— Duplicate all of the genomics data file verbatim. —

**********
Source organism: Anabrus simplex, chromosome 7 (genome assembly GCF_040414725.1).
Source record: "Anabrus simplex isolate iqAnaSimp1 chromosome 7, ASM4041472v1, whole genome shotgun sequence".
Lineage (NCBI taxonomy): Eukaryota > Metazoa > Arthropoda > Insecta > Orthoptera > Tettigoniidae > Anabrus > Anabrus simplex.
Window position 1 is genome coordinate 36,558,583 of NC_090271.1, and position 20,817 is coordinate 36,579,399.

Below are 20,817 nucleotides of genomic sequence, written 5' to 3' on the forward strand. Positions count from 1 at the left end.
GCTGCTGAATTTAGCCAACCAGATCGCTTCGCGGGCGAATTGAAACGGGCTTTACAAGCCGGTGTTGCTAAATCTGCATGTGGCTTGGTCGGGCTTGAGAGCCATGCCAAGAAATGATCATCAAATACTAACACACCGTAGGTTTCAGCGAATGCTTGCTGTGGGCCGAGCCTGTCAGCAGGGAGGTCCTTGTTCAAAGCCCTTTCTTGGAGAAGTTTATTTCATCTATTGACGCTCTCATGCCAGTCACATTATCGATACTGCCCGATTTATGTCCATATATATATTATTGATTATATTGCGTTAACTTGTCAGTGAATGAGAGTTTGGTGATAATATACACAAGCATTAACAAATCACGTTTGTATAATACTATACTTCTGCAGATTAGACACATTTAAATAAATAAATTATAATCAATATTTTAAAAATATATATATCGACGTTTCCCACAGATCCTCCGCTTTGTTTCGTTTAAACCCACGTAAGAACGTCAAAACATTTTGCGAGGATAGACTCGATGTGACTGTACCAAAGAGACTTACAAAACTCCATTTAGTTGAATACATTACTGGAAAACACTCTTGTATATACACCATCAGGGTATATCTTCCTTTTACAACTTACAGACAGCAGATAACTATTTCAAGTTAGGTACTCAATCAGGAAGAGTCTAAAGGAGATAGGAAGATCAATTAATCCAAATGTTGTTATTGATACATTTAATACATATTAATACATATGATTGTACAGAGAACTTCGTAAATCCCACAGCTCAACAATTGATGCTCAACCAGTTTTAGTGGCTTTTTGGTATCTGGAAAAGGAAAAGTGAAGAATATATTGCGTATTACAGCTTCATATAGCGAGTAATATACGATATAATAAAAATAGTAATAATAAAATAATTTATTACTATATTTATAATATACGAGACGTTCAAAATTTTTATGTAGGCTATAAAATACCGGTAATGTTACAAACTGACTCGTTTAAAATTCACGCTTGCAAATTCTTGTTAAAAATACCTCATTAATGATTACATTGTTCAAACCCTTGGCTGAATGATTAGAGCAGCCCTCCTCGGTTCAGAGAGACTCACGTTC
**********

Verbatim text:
Source organism: Anabrus simplex, chromosome 7 (genome assembly GCF_040414725.1).
Source record: "Anabrus simplex isolate iqAnaSimp1 chromosome 7, ASM4041472v1, whole genome shotgun sequence".
Lineage (NCBI taxonomy): Eukaryota > Metazoa > Arthropoda > Insecta > Orthoptera > Tettigoniidae > Anabrus > Anabrus simplex.
Window position 1 is genome coordinate 36,558,583 of NC_090271.1, and position 20,817 is coordinate 36,579,399.

Below are 20,817 nucleotides of genomic sequence, written 5' to 3' on the forward strand. Positions count from 1 at the left end.
GCTGCTGAATTTAGCCAACCAGATCGCTTCGCGGGCGAATTGAAACGGGCTTTACAAGCCGGTGTTGCTAAATCTGCATGTGGCTTGGTCGGGCTTGAGAGCCATGCCAAGAAATGATCATCAAATACTAACACACCGTAGGTTTCAGCGAATGCTTGCTGTGGGCCGAGCCTGTCAGCAGGGAGGTCCTTGTTCAAAGCCCTTTCTTGGAGAAGTTTATTTCATCTATTGACGCTCTCATGCCAGTCACATTATCGATACTGCCCGATTTATGTCCATATATATATTATTGATTATATTGCGTTAACTTGTCAGTGAATGAGAGTTTGGTGATAATATACACAAGCATTAACAAATCACGTTTGTATAATACTATACTTCTGCAGATTAGACACATTTAAATAAATAAATTATAATCAATATTTTAAAAATATATATATCGACGTTTCCCACAGATCCTCCGCTTTGTTTCGTTTAAACCCACGTAAGAACGTCAAAACATTTTGCGAGGATAGACTCGATGTGACTGTACCAAAGAGACTTACAAAACTCCATTTAGTTGAATACATTACTGGAAAACACTCTTGTATATACACCATCAGGGTATATCTTCCTTTTACAACTTACAGACAGCAGATAACTATTTCAAGTTAGGTACTCAATCAGGAAGAGTCTAAAGGAGATAGGAAGATCAATTAATCCAAATGTTGTTATTGATACATTTAATACATATTAATACATATGATTGTACAGAGAACTTCGTAAATCCCACAGCTCAACAATTGATGCTCAACCAGTTTTAGTGGCTTTTTGGTATCTGGAAAAGGAAAAGTGAAGAATATATTGCGTATTACAGCTTCATATAGCGAGTAATATACGATATAATAAAAATAGTAATAATAAAATAATTTATTACTATATTTATAATATACGAGACGTTCAAAATTTTTATGTAGGCTATAAAATACCGGTAATGTTACAAACTGACTCGTTTAAAATTCACGCTTGCAAATTCTTGTTAAAAATACCTCATTAATGATTACATTGTTCAAACCCTTGGCTGAATGATTAGAGCAGCCCTCCTCGGTTCAGAGAGACTCACGTTC